Additionally, unlike on the West Coast, it’s hard to pack ultralight for the Art Loeb because you must carry a bear canister. This adds about 3 pounds to your pack, and it doesn’t get any lighter when you eat all the food. You also have to carry 4 liters of water for about half the trek because water sources are scarce in the middle of the trail.

In the weeks before I went on my backpacking trip, I trained regularly. I hiked gradually increasing distances, starting at 7 miles at a time, with my fully packed backpack, once a week. Then I increased to twice a week. I knew I was ready after completing two days of 12+ miles in a row with my backpack on. I found it to be a difficult hike, but not outside my ability level.

If you’re less fit, you may still be able to backpack the Art Loeb — but I’d highly recommend doing it north-south, which cuts a couple thousand feet off the elevation gain and allows you to descend the two steepest sections. It’s not a great idea to strap 40 pounds on your back the first time you hit the trails.

How long does it take?

Camping below Cedar Rock Mountain on Day One.
You can hike the entire trail in 2 days — but 3 is better.

The average amount of time backpackers spend on the Art Loeb Trail is 3-5 days. Where you land in that range will depend on your fitness level, which direction you’re hiking in, and how much time you want to spend hiking vs. at camp.

At the low end, it is possible to hike the whole trail in a weekend. If you want to attempt it, you’ll need to camp near the trailhead on Friday night — if you don’t even drive out until Saturday morning, you won’t have enough daylight hours to hike. I wouldn’t really suggest trying to cram the hike into two days though — you will miss the best camping spot (Black Balsam Knob), since you’ll reach it too early on Day 1 to stop for the night.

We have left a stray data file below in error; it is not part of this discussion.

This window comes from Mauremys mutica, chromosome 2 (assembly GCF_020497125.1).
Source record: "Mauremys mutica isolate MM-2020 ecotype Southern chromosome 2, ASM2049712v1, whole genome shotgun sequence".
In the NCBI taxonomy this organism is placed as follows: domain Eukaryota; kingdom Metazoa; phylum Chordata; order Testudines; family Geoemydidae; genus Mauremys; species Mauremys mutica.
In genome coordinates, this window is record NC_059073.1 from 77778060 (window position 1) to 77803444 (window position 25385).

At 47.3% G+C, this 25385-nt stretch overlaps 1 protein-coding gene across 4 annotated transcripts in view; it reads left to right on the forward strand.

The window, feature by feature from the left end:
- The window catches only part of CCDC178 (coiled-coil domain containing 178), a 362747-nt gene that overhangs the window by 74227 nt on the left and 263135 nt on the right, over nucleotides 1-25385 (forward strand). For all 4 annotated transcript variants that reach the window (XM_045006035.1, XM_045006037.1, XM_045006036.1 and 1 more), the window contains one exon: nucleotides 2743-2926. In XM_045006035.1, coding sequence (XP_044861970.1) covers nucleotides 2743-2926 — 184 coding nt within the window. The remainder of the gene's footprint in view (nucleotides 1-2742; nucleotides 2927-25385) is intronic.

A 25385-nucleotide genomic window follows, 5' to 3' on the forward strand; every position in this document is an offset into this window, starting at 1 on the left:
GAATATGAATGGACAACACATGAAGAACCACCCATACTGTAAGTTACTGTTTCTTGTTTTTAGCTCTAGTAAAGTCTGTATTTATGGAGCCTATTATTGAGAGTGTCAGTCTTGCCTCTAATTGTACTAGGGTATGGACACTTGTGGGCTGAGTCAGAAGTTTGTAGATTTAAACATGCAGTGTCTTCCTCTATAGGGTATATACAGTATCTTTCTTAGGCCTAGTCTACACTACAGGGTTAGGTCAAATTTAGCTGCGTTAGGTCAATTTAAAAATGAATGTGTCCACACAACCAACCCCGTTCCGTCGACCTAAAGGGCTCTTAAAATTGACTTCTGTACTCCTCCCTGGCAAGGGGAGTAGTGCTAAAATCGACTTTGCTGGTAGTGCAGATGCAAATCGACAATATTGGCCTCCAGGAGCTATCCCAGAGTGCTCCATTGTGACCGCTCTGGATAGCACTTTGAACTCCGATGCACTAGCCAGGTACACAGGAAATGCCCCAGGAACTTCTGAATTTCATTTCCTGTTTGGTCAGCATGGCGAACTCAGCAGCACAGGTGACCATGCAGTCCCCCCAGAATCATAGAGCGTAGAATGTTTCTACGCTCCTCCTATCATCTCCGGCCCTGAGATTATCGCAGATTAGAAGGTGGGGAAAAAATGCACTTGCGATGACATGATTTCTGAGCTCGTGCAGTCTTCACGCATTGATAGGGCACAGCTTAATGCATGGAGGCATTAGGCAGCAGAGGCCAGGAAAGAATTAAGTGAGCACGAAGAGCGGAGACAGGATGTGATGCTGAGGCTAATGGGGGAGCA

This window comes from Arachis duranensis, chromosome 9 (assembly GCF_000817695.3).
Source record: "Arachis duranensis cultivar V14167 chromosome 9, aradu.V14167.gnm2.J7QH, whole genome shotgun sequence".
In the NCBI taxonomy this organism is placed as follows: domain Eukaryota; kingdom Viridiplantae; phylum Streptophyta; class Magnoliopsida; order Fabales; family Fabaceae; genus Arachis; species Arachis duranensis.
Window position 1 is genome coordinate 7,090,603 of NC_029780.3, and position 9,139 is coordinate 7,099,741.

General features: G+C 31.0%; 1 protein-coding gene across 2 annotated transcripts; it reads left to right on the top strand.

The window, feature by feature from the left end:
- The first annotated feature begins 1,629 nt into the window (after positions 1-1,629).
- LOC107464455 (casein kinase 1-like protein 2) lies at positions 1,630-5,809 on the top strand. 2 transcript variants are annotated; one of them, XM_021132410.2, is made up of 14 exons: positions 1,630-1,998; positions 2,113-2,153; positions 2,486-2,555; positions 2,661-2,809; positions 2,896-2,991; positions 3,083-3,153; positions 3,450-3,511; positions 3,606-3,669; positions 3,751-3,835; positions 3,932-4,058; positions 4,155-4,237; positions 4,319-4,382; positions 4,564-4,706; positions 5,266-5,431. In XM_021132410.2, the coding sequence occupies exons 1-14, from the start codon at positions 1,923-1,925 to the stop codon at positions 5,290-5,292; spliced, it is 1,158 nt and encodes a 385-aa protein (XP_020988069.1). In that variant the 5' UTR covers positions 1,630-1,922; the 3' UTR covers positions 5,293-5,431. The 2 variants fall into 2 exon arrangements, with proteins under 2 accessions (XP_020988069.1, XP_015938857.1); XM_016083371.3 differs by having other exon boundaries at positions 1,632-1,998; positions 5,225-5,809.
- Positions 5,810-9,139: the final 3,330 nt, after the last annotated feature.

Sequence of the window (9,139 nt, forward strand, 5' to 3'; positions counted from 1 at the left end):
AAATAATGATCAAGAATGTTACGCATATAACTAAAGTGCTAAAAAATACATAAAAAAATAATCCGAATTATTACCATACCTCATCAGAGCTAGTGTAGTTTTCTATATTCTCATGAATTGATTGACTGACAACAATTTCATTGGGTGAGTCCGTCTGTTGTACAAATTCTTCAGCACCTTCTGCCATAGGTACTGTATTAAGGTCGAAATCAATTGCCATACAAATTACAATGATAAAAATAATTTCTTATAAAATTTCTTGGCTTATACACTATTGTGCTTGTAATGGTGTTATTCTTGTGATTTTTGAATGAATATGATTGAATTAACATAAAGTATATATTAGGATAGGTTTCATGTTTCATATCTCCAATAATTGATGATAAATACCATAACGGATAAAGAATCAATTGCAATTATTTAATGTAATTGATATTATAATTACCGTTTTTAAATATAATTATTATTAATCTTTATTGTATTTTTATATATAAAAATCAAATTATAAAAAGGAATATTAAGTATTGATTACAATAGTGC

For a fit hiker, 2.5 days is the ideal amount of time. This is what I did. My itinerary was:

  • Friday 1 pm: Start hiking from Davidson River
  • Friday 5:30 pm: Set up camp below Cedar Knob (8.5 miles)
  • Saturday 8 am: Start hiking
  • Saturday 6:30 pm: Set up camp on Black Balsam Knob (12.5 miles, but I also wandered around Black Balsam for awhile trying to find the perfect campsite. I really finished hiking around 5:45 pm.)
  • Sunday 8 am: Start hiking
  • Sunday 2 pm: Arrive at Camp Daniel Boone (9-ish miles). I practically ran down Cold Mountain due to an impending thunderstorm though — the last 3.7 miles took me under an hour, which my knees and ankles did not appreciate.
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If I had to do it again with a little more time, I’d break up the second day at Deep Gap (the one below Pilot Mountain). That would’ve saved me from the double-whammy climb up Pilot Mountain and Black Balsam Knob in the same afternoon. And since Deep Gap has the only water source in the middle 15 miles of trail, it’s an ideal camping spot.

If you have a full five days, and you don’t mind spending more time at camp, the campsites around Shining Rock and Ivestor Gap are incredible. Just be careful of bears (more on this below).

Which direction should you hike in?

The climb up Pilot Mountain is the main reason not to hike south-north.
The hardest part of a south-north hike is the climb up Pilot Mountain.

Because it’s a point-to-point trail, you have the option of hiking the Art Loeb Trail in either direction. The big factors to consider are difficulty, where you want to camp, water sources and transportation.

The vast majority of hikers go from north to south (starting at Camp Daniel Boone and ending at Davidson River). I went south-north. There are pros and cons of each.

Factors to consider if hiking the Art Loeb Trail from north-south:

  • The elevation gain is around 7,000 feet. This is the easier direction (but still no joke).
  • Your first day involves 4 miles of climbing up Cold Mountain. It’s not steep, but it is the longest climb in either direction.
  • You will have to descend the two steepest sections of the trail — not great if you have bad knees.